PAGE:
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Authors: Kathryn Thomas

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BOOK: Devil's Sin
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“If the other clubs do?”

 

“Object? We’re going to do it anyway, but it’s good to know where you stand, and whose fences you may have to mend later.”

 

“And what of the women?”

 

“What women?”

 

“The hookers.”

 

“We’re going to cut them loose. They will be free to go. If they decide to stay, I assume they will join up with the Triple-Ds if they are young and pretty, and possibly
Cuernos del Diablos if they are skanky.”

 

“You treat them like property to be traded.”

 

“No we don’t. I told you, they are free to go. Nobody will try to stop them if they want to leave the trade and they will have our protection for a while. But we can’t control what they do of their own free will. I’m sure some of them have nothing else.”

 

“I still don’t like all of this.”

 

“Neither do I, but it’s something that has be done. We owe them and we made an agreement with New Jersey. If it makes you feel any better, if they give up the killer and their colors, all but the killer or killers can walk away unharmed. New Jersey wouldn’t give them that option.”

 

“Do you think they will do it?”

 

“No.”

 

“Then what?”

 

“Then we
take
their colors...by whatever means necessary.”

 

“Even killing them?”

 

He paused, clearly not wanting to tell me. That was answer enough and I wondered if he would tell me the truth. “Yes,” he finally said.

 

“Thank you for telling me the truth.”

 

“I told you, Alex. I would never lie to you.”

 

***

 

I changed the subject to something less frightening and we spent the rest of the drive, and most of the meal, discussing our future. I could tell he didn’t want to give up the Hounds, and I didn’t press him. I decided to wait and see how the Hounds handled the Bulls. If it appeared they turned the confrontation into a bloodbath for no reason, then that would weigh heavily in my pressuring him to leave the club. But if they held back and didn’t kill the Bulls for no reason, then perhaps I could be persuaded that maybe the Hounds weren’t as I feared they were. But I kept that to myself, not wanting to influence the events so that I could see how they would play out.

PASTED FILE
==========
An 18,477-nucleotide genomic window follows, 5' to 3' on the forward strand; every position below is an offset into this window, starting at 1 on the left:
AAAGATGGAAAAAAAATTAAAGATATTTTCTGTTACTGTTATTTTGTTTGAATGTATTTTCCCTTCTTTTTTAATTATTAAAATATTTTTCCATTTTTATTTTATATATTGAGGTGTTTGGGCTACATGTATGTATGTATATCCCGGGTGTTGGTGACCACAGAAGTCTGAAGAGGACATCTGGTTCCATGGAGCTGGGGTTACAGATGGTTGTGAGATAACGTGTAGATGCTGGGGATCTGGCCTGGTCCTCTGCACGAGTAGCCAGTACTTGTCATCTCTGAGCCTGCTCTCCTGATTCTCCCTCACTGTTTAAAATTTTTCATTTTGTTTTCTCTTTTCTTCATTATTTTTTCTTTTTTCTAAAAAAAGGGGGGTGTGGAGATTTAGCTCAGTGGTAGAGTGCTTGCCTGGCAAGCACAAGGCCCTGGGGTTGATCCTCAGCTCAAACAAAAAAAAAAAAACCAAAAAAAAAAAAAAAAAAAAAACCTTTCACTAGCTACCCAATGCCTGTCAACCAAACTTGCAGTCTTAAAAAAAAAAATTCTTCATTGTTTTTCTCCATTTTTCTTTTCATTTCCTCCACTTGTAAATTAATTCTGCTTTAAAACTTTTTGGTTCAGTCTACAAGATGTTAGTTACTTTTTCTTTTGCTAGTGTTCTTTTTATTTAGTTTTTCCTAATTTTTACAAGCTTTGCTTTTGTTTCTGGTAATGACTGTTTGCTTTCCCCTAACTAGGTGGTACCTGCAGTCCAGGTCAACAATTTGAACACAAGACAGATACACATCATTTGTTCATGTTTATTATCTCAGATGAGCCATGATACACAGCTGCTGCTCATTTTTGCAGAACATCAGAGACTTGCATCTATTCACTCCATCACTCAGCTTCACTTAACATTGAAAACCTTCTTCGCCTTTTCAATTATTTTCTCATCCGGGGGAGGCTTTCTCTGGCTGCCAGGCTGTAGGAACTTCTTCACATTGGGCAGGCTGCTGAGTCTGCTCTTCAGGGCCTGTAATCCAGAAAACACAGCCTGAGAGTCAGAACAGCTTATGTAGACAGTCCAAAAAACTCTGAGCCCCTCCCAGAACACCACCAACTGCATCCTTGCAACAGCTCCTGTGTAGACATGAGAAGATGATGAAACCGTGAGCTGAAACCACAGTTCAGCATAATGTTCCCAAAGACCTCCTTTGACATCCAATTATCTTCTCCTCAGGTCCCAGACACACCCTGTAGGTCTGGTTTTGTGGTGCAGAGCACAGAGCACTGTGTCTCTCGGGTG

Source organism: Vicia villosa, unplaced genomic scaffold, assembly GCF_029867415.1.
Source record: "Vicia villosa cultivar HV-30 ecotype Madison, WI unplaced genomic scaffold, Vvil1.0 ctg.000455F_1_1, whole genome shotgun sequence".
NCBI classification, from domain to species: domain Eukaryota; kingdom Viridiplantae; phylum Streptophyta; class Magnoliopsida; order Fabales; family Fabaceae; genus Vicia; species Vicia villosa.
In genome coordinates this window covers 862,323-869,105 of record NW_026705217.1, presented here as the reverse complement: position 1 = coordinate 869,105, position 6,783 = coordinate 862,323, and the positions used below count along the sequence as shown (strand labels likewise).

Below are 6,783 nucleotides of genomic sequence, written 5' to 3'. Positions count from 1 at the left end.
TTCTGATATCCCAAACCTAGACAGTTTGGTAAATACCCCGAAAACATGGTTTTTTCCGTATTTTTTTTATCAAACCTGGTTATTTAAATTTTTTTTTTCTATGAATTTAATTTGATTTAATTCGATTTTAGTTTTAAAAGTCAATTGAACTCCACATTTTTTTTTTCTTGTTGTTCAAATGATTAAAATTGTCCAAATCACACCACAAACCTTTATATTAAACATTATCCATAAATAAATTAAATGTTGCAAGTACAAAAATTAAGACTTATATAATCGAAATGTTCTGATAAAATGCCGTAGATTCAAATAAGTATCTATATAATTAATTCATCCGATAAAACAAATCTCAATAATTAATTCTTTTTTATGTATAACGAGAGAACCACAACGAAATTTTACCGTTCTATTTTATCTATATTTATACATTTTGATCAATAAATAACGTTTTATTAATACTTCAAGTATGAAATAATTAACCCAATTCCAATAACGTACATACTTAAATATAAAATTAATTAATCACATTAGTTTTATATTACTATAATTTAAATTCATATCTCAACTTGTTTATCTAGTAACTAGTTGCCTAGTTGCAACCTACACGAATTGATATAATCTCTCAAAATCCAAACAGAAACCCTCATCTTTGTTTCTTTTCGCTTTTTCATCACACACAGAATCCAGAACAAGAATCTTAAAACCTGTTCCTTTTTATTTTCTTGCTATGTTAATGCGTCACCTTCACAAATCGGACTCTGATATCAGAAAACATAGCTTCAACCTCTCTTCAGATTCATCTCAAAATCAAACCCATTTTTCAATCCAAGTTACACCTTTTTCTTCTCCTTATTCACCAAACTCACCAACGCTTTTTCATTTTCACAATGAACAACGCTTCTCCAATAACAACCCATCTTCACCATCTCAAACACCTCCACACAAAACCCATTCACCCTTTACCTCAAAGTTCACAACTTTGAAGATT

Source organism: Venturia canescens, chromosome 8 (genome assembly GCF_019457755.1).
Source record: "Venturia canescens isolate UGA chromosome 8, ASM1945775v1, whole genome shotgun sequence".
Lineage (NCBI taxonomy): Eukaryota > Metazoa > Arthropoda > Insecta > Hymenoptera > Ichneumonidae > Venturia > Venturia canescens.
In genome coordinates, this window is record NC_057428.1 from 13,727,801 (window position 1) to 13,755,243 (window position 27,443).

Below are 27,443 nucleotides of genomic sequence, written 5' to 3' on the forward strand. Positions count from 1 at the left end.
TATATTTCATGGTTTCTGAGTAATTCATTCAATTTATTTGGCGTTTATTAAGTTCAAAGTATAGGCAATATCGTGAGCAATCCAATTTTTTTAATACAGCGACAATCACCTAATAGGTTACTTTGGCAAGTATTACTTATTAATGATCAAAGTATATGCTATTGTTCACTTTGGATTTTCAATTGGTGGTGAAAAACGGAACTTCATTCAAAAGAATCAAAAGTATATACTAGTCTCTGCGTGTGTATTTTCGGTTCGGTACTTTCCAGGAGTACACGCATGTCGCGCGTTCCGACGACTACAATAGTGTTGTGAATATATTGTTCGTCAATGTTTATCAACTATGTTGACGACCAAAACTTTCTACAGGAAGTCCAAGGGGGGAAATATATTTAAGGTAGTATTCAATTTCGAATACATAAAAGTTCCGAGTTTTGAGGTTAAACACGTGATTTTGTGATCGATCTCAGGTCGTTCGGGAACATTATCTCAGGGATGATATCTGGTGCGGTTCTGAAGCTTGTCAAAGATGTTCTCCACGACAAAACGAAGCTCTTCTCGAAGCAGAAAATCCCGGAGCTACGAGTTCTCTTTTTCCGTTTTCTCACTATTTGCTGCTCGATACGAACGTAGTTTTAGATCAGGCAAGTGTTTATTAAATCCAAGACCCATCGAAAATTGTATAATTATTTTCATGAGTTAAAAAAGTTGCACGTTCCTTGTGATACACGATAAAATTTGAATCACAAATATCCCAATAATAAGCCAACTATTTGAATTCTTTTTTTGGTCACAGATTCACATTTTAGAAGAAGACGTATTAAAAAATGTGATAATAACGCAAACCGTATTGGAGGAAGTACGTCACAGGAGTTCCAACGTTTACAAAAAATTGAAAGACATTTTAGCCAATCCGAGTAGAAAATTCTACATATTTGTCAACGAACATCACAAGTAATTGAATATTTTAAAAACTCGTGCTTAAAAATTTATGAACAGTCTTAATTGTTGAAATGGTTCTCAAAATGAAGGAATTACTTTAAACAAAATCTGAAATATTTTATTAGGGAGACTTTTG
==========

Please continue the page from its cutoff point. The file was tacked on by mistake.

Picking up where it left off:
Our lunch was almost over, and I had all but forgotten about the Bulls, when the check arrived. “I have to go,” I whispered across the table.

 

“Again?” he asked, his voice lilting up in mock surprise and annoyance.

 

“Just you wait. It’s going to get a lot worse. You try having a six pound weight sitting on your bladder, then talk to me,” I teased as I rose.

 

“You don’t have a six pound weight on your bladder,” he objected.

 

“Not yet. But I will. Then I will be going every ten minutes. So quit your complaining.” I gave him a quick smooch on the way by to let him know I didn’t mind his teasing.   

 

As I walked toward the bathrooms, I noticed another woman headed the same way. I increased my speed a bit to make sure I got there first in case there was only one stall.

 

As I entered I could see there were three, all unoccupied, and I relaxed a little. Cain was right, though. This having to pee all the time was damned annoying. The door hadn’t even closed before the other woman entered behind me.

 

I took care of business and was washing my hands when she emerged from another stall. There were two sinks and, as she stepped up to hers, I turned to the towel dispenser to dry my hands. When I turned back, she was holding a folded piece of paper out to me.